Friday, March 15, 2019

Ongoing controversies about same sex marriage

Relatively recent stories, about the Methodist world and the Arab world remind us that there remains considerable active repugnance to same sex marriage.

From the Washington Post:

Reeling from contentious LGBT vote, some Methodists pledge to fight while others mull leaving

"Dumbarton United Methodist Church is the oldest United Methodist congregation in Washington, D.C., dating almost 200 years before the United Methodist denomination was created — even before the United States was created.

"On Wednesday, when the church’s minister, the Rev. Mary Kay Totty, traveled back to Washington from a groundbreaking meeting in St. Louis, where the denomination decided to uphold its opposition to same-sex marriage and LGBT clergy, she said she thought that centuries-old history might be at a breaking point.

“To think of not being Methodist,” she said, then stopped, unable to complete the sentence. Dumbarton voted to affirm gay worshipers more than 30 years ago, and the church has performed 20 same-sex marriages since 2010, breaking the rules of the denomination every time. Now such actions will be met with much harsher penalties."
(The NY Times reports that there were some voting irregularities:
Improper Voting Discovered at Methodist Vote on Gay Clergy)

And from the Guardian:

Luxembourg PM takes Arab leaders to task on gay rights at summit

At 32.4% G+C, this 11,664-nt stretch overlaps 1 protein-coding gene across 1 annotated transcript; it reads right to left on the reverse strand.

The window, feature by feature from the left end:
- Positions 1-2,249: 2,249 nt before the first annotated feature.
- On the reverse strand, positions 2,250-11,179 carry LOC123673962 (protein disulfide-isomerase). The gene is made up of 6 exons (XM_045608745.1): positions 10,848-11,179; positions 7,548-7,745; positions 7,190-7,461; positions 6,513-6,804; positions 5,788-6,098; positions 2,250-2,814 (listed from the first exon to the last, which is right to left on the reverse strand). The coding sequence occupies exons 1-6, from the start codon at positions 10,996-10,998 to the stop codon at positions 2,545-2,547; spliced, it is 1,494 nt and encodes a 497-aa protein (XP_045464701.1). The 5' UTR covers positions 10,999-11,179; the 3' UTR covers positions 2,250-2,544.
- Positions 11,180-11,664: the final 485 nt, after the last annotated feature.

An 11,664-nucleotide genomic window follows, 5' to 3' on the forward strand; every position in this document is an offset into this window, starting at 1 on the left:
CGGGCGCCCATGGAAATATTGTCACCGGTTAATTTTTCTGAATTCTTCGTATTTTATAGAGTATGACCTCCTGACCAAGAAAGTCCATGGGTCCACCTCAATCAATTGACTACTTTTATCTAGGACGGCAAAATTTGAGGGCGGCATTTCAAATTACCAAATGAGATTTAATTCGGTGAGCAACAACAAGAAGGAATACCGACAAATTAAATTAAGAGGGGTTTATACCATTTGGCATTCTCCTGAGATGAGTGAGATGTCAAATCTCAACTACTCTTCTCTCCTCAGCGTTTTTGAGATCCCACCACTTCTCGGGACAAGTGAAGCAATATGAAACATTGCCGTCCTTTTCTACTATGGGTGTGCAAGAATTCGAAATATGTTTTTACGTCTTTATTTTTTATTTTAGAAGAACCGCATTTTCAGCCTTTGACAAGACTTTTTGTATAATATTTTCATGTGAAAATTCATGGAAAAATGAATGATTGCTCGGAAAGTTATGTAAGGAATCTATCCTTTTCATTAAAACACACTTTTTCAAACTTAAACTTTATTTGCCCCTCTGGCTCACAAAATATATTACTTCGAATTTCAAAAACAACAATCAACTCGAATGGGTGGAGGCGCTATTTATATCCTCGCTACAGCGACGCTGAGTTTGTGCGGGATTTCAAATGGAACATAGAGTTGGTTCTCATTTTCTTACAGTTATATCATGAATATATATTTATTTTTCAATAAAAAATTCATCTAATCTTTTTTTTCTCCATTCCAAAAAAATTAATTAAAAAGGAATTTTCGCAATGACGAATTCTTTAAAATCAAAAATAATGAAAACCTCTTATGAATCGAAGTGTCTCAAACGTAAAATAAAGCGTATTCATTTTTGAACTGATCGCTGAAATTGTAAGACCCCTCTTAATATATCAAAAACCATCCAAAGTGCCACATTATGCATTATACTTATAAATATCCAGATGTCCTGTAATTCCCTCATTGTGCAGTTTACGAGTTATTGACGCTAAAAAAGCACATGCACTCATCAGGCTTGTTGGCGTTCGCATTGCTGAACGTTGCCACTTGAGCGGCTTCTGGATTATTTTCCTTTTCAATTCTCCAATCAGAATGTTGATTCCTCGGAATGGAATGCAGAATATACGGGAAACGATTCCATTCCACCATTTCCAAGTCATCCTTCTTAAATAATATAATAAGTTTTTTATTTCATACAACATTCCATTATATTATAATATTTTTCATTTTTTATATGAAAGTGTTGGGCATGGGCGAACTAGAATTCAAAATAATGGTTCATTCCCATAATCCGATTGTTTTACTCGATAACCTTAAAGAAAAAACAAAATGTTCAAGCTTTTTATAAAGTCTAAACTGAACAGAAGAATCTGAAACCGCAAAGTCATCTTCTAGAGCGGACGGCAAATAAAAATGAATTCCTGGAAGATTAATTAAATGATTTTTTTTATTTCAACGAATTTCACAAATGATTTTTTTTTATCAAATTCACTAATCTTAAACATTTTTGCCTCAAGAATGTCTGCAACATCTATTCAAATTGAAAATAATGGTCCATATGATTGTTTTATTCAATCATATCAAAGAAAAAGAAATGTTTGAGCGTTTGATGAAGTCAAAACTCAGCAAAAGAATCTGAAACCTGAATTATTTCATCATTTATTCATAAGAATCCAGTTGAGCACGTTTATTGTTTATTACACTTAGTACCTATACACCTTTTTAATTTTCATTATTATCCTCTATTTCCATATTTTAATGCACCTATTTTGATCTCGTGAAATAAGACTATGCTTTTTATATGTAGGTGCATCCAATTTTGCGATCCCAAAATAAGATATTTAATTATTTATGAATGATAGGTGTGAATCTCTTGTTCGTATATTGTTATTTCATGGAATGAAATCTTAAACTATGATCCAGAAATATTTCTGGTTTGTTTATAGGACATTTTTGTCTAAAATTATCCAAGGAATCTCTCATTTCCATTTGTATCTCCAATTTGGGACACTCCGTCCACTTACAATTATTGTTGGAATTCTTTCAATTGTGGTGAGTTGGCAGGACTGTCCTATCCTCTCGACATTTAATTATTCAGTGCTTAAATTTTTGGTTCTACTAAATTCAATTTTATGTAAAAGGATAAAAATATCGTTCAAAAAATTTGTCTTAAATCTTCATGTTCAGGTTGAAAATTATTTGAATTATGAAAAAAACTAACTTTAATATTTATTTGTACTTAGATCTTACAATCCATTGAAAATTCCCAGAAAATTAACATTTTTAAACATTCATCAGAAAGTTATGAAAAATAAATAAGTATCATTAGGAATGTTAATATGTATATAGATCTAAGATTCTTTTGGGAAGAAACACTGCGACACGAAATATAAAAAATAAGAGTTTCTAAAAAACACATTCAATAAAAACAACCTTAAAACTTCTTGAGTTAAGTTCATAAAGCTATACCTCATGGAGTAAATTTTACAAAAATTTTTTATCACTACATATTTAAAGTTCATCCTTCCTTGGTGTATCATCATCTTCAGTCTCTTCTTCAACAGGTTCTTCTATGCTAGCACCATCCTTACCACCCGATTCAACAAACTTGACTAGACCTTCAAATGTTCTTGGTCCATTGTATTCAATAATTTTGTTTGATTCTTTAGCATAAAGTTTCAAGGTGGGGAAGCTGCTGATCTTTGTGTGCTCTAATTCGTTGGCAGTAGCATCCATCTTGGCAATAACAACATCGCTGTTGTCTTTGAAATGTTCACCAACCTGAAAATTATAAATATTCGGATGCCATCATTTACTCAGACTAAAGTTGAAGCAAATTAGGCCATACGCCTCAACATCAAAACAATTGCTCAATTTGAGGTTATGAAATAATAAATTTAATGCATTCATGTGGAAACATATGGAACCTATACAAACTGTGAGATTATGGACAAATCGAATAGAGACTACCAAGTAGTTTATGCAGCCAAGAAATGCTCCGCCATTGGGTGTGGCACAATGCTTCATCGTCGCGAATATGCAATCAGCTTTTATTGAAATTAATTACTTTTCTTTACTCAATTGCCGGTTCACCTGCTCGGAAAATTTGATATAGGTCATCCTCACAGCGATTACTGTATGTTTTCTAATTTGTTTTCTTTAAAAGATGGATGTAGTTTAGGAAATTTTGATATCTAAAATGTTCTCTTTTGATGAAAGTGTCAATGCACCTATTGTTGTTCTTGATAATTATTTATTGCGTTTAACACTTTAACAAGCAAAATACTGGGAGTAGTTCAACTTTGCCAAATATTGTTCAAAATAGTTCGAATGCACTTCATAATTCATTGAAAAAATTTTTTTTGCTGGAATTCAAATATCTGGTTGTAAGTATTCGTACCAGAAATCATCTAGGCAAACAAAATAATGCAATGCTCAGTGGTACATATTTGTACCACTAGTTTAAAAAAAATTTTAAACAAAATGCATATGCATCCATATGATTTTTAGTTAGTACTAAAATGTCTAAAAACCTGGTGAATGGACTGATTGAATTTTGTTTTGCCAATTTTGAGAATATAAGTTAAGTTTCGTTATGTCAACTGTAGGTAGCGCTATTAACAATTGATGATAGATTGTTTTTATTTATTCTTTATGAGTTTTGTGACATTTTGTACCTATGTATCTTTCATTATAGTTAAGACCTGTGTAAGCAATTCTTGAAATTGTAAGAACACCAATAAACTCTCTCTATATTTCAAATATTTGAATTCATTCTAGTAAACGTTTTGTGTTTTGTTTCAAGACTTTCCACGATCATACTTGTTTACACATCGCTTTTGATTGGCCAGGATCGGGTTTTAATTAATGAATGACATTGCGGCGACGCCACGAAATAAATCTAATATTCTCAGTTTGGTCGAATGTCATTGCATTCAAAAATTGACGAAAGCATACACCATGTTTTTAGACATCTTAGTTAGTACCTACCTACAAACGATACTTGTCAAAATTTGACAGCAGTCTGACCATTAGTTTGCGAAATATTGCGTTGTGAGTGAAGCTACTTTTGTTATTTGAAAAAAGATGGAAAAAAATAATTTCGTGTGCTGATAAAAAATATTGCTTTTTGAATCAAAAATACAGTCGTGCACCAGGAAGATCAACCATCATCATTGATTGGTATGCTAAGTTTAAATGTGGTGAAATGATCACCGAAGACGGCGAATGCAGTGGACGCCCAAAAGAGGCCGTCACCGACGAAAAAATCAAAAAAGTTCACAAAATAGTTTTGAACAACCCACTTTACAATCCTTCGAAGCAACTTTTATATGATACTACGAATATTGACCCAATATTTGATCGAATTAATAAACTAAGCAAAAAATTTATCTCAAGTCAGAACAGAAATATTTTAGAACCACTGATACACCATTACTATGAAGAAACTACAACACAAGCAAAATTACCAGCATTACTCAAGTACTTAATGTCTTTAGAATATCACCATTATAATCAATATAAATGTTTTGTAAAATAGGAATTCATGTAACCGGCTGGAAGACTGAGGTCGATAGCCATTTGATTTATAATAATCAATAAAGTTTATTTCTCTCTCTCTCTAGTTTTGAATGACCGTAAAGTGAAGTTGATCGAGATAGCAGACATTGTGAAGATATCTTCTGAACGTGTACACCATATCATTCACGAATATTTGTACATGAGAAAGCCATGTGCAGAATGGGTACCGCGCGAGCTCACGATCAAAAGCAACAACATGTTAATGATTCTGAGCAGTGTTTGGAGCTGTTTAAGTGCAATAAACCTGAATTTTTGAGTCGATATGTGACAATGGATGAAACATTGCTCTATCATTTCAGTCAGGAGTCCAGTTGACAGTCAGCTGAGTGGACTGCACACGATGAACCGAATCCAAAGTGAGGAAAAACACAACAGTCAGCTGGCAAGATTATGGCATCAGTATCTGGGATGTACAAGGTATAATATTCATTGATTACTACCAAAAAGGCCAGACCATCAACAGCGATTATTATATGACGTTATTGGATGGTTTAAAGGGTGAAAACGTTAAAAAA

Xavier Bettel says his same-sex marriage would condemn him to death in some countries

"Luxembourg’s prime minister, Xavier Bettel, has confronted Arab leaders over the repression of gay rights, telling them his same-sex marriage would condemn him to death in some of their countries.
"Bettel, the first EU leader to be married to a same-sex partner, had planned to make the intervention before arriving at the summit in Sharm El Sheikh, Egypt, which was the first gathering between the EU and Arab League.

"Homosexuality is punishable by death under sharia law in Saudi Arabia, Sudan and Yemen. Other countries in the region prohibit same-sex acts, including Algeria, Morocco, Oman, Tunisia, Syria, Kuwait and some of the United Arab Emirates.
"Bettel’s point is underscored by the treatment of the lesbian, gay, bisexual and transgender community in Egypt, the country that hosted the summit.

"Homosexuality is not illegal in Egypt, but LGBT people are frequently detained on euphemistic charges such as “debauchery”. After the Egyptian president, Abdel Fatah al-Sisi, came to power in a coup in 2013, he “appeared to embrace persecution of gays and trans people as a political strategy” according to a report by Human Rights Watch.
"The European commission president, Jean-Claude Juncker, defended the bloc’s decision to hold the summit. “If I only talked to flawless democrats, then I would end my week already by Tuesday,” he said."

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